As with other European Americans, some Portuguese surnames have been changed to align with more American sounding names, for example Rodrigues to Rogers, Oliveira to Oliver, Martins to Martin, Silva to Silver, Carneiro to Carney and Pereira to Perry.

A general contribution the Portuguese people have made to American music is the ukulele, which originated in Madeira and was initially popularized in the Kingdom of Hawaii.[5] John Phillip Sousa was a famous Portuguese American composer most known for his patriotic compositions.

A large amount of mingling took place between Chinese and Portuguese in Hawaii.[6] There were very few marriages between European and Chinese people with the majority being between Portuguese and Chinese people.[7][8] These unions between Chinese men and Portuguese women resulted in children of mixed Chinese Portuguese parentage, called Chinese-Portuguese. For two years to June 30, 1933, 38 of these children were born, they were classified as pure Chinese because their fathers were Chinese.[9]

Demography[edit]

Portuguese-Americans are the fourth largest ethnic group in the State of Hawaii, fifth largest group in Rhode Island and the eighth largest group in Massachusetts.[10]

Biggest communities[edit]

The three largest Portuguese-American communities in the US (2000 Census):

  1. Metro Boston area: 192,017 (3.3% of Metro population)[11]
  2. Greater New York/New Jersey/Connecticut area: 129,865 (0.6% of total Metro population)[11]
  3. San Francisco-Oakland Bay Area: 121,757 (1.7% of total Metro population)[11]

Other large areas of Portuguese are Santa Cruz, California; San Jose, California; Fresno, California; Bakersfield, California; New Orleans, Louisiana and Newark, New Jersey.

Oakland, California - Large Portuguese immigration established a community, the Portuguese were one of the city's largest ethnicities in the mid 20th century.[citation needed]

By state[edit]

The states with the largest Portuguese populations:[citation needed]

The states with the highest percentages of Portuguese population:

See also[edit]

References[edit]

  1. ^ "2008 Community Survey". Factfinder.census.gov. Retrieved 2012-09-18. 
  2. ^ Oxford Dictionaries
  3. ^ http://www.observatorioemigracao.secomunidades.pt/np4/2454.html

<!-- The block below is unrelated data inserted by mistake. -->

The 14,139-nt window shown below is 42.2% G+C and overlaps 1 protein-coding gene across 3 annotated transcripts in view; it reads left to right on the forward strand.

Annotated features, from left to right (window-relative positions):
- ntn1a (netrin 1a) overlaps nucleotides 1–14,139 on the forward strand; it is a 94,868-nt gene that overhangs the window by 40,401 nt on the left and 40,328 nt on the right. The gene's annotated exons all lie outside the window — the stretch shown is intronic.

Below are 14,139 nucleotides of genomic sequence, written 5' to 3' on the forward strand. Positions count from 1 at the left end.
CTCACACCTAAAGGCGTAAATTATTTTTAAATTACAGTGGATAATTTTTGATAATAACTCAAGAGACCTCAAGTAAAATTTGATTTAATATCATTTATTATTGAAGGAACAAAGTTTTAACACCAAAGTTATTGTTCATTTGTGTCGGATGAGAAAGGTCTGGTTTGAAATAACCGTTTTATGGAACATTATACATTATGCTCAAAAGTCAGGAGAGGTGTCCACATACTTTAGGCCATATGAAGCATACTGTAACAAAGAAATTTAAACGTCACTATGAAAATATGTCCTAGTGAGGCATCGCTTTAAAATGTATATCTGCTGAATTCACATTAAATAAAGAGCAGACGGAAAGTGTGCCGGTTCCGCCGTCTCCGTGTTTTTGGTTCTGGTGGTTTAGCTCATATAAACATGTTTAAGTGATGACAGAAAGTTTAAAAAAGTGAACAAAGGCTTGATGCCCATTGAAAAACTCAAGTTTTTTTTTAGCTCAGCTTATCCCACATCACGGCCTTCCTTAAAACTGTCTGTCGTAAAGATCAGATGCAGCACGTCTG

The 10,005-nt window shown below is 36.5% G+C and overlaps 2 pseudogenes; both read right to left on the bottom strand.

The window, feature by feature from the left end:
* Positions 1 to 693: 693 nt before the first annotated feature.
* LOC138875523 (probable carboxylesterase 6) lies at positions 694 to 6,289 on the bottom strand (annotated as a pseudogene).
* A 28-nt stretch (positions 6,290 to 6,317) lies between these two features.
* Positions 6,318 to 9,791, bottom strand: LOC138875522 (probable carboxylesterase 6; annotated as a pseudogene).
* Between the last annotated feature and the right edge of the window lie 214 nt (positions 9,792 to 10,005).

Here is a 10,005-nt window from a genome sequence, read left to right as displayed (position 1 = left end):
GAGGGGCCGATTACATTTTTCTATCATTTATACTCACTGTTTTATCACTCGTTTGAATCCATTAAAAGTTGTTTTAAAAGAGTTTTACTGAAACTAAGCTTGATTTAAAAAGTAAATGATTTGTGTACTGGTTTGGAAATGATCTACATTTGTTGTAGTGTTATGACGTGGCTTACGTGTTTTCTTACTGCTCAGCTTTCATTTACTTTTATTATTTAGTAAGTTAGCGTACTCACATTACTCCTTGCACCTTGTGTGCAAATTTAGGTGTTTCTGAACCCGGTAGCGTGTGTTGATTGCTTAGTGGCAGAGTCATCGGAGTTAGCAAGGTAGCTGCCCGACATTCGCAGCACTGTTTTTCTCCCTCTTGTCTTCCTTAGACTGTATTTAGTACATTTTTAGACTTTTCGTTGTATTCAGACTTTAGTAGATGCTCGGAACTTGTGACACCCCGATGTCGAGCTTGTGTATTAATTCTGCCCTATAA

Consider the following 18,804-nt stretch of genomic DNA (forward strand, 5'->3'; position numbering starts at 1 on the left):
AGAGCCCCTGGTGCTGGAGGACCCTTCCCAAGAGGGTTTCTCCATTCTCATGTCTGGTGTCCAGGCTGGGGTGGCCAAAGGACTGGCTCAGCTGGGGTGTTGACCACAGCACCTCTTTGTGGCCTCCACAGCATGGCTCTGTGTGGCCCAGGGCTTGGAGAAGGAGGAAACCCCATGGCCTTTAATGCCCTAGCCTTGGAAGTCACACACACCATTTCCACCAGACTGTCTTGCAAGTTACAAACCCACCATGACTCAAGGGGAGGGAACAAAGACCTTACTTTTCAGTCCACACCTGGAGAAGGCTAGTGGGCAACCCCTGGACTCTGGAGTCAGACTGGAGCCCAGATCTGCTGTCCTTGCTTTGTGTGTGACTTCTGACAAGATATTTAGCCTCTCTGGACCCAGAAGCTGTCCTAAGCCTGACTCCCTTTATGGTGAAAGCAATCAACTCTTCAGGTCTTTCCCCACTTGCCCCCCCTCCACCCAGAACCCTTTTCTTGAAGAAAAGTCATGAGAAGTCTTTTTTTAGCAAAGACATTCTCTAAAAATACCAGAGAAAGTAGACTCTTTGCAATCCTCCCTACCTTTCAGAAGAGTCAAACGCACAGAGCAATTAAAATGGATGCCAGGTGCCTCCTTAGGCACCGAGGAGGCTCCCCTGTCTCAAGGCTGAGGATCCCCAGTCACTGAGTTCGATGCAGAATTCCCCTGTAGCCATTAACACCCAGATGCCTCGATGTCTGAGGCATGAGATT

4. ^ "Associação Dr. Manuel Luciano da Silva" Acervo Documental". Retrieved December 17, 2006. 
  5. ^ "Ukulele origins from Madeira Portugal". Retrieved 2007-02-12. 
  6. ^ United States Bureau of Education (1921). Bulletin, Issues 13-18. U.S. G.P.O. p. 27. Retrieved 2010-07-14. 
  7. ^ Romanzo Adams (2005). Interracial Marriage in Hawaii. Kessinger Publishing. p. 396. ISBN 1-4179-9268-9. Retrieved 2010-07-14. 
  8. ^ Margaret M. Schwertfeger (1982). Interethnic Marriage and Divorce in Hawaii A Panel Study of 1968 First Marriages. Kessinger Publishing. Retrieved 2010-07-14. 
  9. ^ Romanzo Adams (2005). Interracial Marriage in Hawaii. Kessinger Publishing. p. 396. ISBN 1-4179-9268-9. Retrieved 2010-07-14. 
  10. ^ "Portuguese American Population Numbers". Retrieved 2007-02-12. 
  11. ^ a b c "Census 2000- Population of European-American and other ethnic groups in major American metropolitan areas". Retrieved 2007-02-12. 

Further reading[edit]

  • Barrow, Clyde W. Portuguese-Americans and contemporary Civic Culture in Massachusetts (2002)
  • Cardozo, Manoel da Silviera Soares. The Portuguese in America, 590 B.C.-1974: A Chronology & Fact Book (1976)
  • Leal, Joao, and Wendy Graca. Azorean Identity in Brazil and the United States: Arguments about History, Culture, and Transnational Connections (2011)
  • Warrin, Donald, and Geoffrey L. Gomes. Land, as Far as the Eye Can See: Portuguese in the Old West(Tagus Press at the University of Massachusetts at Dartmouth/University Press of New England; 2013) 376 pages; Traces the experiences of Portuguese immigrants as frontier settlers.
  • Williams, Jerry R. In Pursuit of Their Dreams: A History of Azorean Immigration to the United States (2nd ed. 2007)
  • Wolforth, Sandra. The Portuguese in America (1978)

External links[edit]